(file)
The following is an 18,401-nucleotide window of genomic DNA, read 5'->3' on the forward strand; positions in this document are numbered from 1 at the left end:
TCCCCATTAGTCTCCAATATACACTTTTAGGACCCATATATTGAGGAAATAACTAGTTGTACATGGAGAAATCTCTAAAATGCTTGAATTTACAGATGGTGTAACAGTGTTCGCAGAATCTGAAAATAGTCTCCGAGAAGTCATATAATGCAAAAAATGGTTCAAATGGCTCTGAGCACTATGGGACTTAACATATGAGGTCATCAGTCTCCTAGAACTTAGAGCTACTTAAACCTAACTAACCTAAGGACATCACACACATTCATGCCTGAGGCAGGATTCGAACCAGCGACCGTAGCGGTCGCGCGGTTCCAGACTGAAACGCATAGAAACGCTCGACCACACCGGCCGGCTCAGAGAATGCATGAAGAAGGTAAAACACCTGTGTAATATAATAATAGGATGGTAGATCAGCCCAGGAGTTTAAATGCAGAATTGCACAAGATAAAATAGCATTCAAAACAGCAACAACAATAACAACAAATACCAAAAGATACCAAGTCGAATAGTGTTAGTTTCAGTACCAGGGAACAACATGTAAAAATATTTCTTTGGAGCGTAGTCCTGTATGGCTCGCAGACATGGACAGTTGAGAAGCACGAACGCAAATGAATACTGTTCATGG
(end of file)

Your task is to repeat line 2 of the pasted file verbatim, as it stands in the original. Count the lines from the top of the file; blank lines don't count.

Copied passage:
TCCCCATTAGTCTCCAATATACACTTTTAGGACCCATATATTGAGGAAATAACTAGTTGTACATGGAGAAATCTCTAAAATGCTTGAATTTACAGATGGTGTAACAGTGTTCGCAGAATCTGAAAATAGTCTCCGAGAAGTCATATAATGCAAAAAATGGTTCAAATGGCTCTGAGCACTATGGGACTTAACATATGAGGTCATCAGTCTCCTAGAACTTAGAGCTACTTAAACCTAACTAACCTAAGGACATCACACACATTCATGCCTGAGGCAGGATTCGAACCAGCGACCGTAGCGGTCGCGCGGTTCCAGACTGAAACGCATAGAAACGCTCGACCACACCGGCCGGCTCAGAGAATGCATGAAGAAGGTAAAACACCTGTGTAATATAATAATAGGATGGTAGATCAGCCCAGGAGTTTAAATGCAGAATTGCACAAGATAAAATAGCATTCAAAACAGCAACAACAATAACAACAAATACCAAAAGATACCAAGTCGAATAGTGTTAGTTTCAGTACCAGGGAACAACATGTAAAAATATTTCTTTGGAGCGTAGTCCTGTATGGCTCGCAGACATGGACAGTTGAGAAGCACGAACGCAAATGAATACTGTTCATGG